jection of the initial triangle, before expansion. For

this process, we compute the AABB of the polygon

formed by the projected vertices of the triangle that

are inside the LPV cell face, the corners of the LPV

cell face that are inside the triangle projection and the

intersection points between the edges of the LPV cell

face and the edges of the triangle. These points can

be seen in Figure 4, marked with red dots.

After obtaining this AABB of the intersection area

projection, the emission direction in each corner of

the AABB is computed. The clamped cosine lobes

are distributed between the emission directions from

the corners, vertically and horizontally at angular dis-

tances of the same degree as that of the cosine lobe.

Each generated cosine lobe is injected into the LPV

cell with a weight of 1. The only observation is that

Figure 4: Several examples of AABBs, marked with dotted

line, computed for the intersection of the triangle projec-

tion, marked in yellow, with a LPV cell face. An AABB is

obtained for the polygon determined by the points marked

with red dots.

this distribution is created locally and only the ﬁnal

approximation with the weight as the number of lobes

required for the approximation is injected inside all

LPV cells intersected along the z-axis.

To obtain the emission direction in a corner of the

AABB, we compute the barycentric coordinates of

the respective corner inside the initial triangle. With

these barycentric coordinates, the direction from the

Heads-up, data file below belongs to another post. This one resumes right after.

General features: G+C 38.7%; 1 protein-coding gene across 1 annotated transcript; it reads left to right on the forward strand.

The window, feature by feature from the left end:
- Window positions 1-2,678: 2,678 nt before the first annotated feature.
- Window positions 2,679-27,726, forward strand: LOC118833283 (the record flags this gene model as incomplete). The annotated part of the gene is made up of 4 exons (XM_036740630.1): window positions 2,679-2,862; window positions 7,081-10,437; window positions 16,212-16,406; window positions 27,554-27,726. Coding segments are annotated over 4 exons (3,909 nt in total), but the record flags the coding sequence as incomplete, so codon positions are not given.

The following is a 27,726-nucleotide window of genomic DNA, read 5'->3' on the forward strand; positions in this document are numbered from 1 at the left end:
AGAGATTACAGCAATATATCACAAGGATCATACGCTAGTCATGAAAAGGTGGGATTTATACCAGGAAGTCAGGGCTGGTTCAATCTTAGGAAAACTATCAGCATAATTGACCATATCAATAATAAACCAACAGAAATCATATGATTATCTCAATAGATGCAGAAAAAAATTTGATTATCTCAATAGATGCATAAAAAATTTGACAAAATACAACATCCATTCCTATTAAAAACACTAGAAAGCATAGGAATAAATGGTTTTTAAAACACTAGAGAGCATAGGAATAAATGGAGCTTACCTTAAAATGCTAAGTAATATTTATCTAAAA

corner of the AABB is computed based on the direc-

tion information from the vertices of the triangle.

This approach can produce minor visual errors be-

cause it generates a single radiance distribution for the

AABB of the intersection area projection. This inter-

section area, as presented in Section 3.1, can cover

two LPV cells. For a correct computation of the radi-

ance distribution, the intersection area for every inter-

sected LPV cell must be processed.

3.3 Textured Area Lights

To store the radiant ﬂux information on the surface

of a triangle mesh, we use the texture mapping tech-

nique. We use texture coordinates at the vertices of

the triangle and interpolate them to obtain the texture

coordinate at any point inside the triangle. This coor-

dinate is used to sample the radiant ﬂux map.

To approximate the entire radiant ﬂux of the in-

tersection area, we use, similarly as in Section 3.2,

the AABB of this area projection on the LPV face on

which the triangle is projected. Based on the barycen-

tric coordinates of the AABB center, the texture co-

ordinate from this position is computed. To quickly

compute the entire radiant ﬂux information of the in-